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Canteen support changes lives

Canteen provides life-changing support that gets young people through a world turned upside down by cancer.

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Cancer changes everything. We get it

For every $1 invested in Canteen programs, a social value of between $4.40 and $7.65 is estimated for the outcome delivered.


Million in Social Value

Over a 5-year period


Online Support

In our communities for young people and parents

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More from Canteen Australia

We're thrilled to announce that Canteen Australia is now on TikTok! This marks a significant milestone for us as we continue our mission to support young people when cancer turns their world upside down. 
We’re delighted that the Australian Government has today announced $9.4m in funding to enable us to continue delivering this vital service until 2027.
Adolescents and young adults (AYAs) diagnosed with cancer face significant challenges in maintaining their education and career paths due to the physical and mental toll of treatment. Yet, sustained involvement in school or work can greatly enhance their psychological wellbeing and social integration.
Canteen Australia is pleased to announce the upcoming 6th Global Adolescent and Young Adult Cancer Congress, taking place on 3-6 December 2024 at the Melbourne Convention and Exhibition Centre.
Award-winning singer-songwriter Delta Goodrem recently joined Canteen for an intimate screening of her movie, Love is in the Air, with key members of Melbourne’s philanthropic and corporate community to raise awareness and funds for Canteen.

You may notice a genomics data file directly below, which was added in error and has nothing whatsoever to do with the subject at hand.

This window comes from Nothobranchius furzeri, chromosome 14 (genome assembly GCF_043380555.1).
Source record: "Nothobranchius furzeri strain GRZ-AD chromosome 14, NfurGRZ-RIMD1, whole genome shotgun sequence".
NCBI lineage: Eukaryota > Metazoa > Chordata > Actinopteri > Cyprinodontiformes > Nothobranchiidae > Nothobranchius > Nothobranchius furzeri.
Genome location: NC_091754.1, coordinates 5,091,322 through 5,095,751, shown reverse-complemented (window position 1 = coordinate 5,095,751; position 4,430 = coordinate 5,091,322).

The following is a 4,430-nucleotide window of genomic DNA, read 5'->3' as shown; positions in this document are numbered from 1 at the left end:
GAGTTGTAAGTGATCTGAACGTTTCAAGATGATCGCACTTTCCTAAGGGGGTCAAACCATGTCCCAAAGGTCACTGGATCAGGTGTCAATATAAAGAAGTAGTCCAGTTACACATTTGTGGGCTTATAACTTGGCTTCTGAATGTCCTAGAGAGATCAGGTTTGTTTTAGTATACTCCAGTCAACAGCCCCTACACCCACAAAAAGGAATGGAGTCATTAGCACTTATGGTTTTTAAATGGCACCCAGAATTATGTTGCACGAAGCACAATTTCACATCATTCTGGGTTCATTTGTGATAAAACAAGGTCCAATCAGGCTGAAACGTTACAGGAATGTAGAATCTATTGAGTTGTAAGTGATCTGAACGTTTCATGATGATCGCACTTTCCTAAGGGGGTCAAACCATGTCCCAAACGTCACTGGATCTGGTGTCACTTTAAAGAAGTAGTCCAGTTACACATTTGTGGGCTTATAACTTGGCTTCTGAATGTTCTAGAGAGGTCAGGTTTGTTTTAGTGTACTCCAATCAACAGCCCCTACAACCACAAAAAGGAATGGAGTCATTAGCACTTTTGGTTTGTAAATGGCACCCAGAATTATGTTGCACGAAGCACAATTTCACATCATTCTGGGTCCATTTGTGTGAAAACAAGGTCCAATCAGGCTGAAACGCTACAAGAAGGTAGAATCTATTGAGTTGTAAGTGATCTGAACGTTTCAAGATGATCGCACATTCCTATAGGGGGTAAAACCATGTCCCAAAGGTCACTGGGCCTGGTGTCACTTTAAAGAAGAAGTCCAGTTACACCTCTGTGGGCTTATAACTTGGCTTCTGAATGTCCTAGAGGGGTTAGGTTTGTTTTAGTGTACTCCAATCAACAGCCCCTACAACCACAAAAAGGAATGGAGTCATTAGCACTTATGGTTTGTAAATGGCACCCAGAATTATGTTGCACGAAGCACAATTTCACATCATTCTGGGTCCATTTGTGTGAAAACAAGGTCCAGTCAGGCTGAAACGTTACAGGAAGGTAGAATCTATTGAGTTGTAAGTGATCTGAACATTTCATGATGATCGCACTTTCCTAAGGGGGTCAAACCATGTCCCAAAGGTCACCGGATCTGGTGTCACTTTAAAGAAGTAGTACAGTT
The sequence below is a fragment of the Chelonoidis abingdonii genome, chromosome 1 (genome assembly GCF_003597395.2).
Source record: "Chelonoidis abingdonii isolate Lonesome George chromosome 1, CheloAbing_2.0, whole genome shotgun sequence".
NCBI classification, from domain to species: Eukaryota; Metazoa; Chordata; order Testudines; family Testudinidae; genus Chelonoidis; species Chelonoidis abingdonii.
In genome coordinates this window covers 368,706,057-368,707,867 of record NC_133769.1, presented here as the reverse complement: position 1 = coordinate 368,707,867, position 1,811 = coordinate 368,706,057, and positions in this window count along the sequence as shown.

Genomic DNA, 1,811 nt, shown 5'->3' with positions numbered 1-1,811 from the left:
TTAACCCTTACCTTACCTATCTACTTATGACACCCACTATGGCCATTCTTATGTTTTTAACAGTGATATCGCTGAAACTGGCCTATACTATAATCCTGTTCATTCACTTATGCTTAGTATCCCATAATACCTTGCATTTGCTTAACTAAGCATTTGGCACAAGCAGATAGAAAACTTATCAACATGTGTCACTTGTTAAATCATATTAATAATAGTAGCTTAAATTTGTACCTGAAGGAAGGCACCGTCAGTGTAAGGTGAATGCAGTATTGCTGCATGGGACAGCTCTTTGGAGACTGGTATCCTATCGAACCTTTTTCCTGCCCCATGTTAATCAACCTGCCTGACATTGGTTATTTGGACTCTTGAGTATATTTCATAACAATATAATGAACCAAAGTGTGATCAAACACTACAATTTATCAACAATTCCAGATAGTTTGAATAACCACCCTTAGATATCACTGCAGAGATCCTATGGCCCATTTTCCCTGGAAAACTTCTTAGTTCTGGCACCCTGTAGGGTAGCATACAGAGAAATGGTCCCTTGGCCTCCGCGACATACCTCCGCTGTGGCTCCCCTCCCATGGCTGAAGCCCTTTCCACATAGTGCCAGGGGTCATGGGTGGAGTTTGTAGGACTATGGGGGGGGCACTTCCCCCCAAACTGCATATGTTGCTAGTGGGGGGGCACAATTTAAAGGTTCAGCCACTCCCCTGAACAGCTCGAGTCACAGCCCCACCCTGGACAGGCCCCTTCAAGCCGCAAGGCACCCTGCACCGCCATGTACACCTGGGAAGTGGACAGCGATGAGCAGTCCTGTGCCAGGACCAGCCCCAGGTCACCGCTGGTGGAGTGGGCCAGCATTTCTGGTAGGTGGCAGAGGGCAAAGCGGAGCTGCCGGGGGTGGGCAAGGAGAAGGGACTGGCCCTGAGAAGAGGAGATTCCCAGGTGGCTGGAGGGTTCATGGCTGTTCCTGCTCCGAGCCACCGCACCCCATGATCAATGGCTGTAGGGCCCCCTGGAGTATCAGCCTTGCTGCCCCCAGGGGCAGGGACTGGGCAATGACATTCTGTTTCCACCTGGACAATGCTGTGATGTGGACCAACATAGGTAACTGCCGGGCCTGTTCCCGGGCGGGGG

Young people diagnosed with cancer will continue getting access to gold standard care through the Youth Cancer Services thanks to the $24.5M in funding announced in the Federal Budget last night. 
19 young people impacted by cancer attended our recent camp program on the Mornington Peninsula.
We surveyed young people who use Canteen Connect to understand what was working well and what we could improve.
Relive the key moments from Life Cycle's 25 anniversary weekend in Western Australia. 3 days and 150 riders, all to support young people impacted by cancer.
In a remarkable feat of courage and endurance, cancer survivor Abhi has completed the gruelling 250-kilometre ultramarathon in the Sahara Desert, known as the toughest foot race on Earth. Abhi, who was supported by Canteen during his cancer journey, undertook this incredible challenge to raise funds for us to show his appreciation for our support during his toughest time.
There were many great presentations across the Congress. Here are a few take home messages which I found of interest...
COVID-19 has seen many of us miss out on spending time with our loved ones. Maybe the pandemic has meant not seeing our parents for three months, three years or – in the worst situations – ever again. And as a result, a lot of us are experiencing grief.
Friends can be amazing and supportive, but cancer can shake even the strongest friendship. You may lose some friends and gain new ones.
Dating and starting new relationships can be hard enough at the best of times! But after a cancer diagnosis, it may seem almost impossible.
A place where young people talk all things cancer. The good, the bad, the unknown. Nothing scripted. Just the young people and their own stories.
Dealing with cancer can evoke a wide range of emotions. It may be tough to pinpoint what you are feeling and why, but Canteen is here to assist you.
Your relationship with your partner/s can change during and after cancer treatment. Some couples find that going through cancer makes their relationship stronger and brings them closer together.
It’s up to you to decide who you do or don’t tell that you’ve got cancer, and how much you tell them about what’s going on.
Everyone experiences confidence and body image issues at some time in their life, particularly as a teenager and young adult. Your cancer experience can change how your body looks, feels and works and can make things even worse.
Finding out your friend has cancer can be scary and your friend might need you now more than ever.
Canteen supports 12-25 year-olds dealing with their own diagnosis, a close family member’s cancer or the death of a loved one. Our services also now extend to parents, because when they cope better with cancer and communicate openly, their children are likely to experience less distress and anxiety.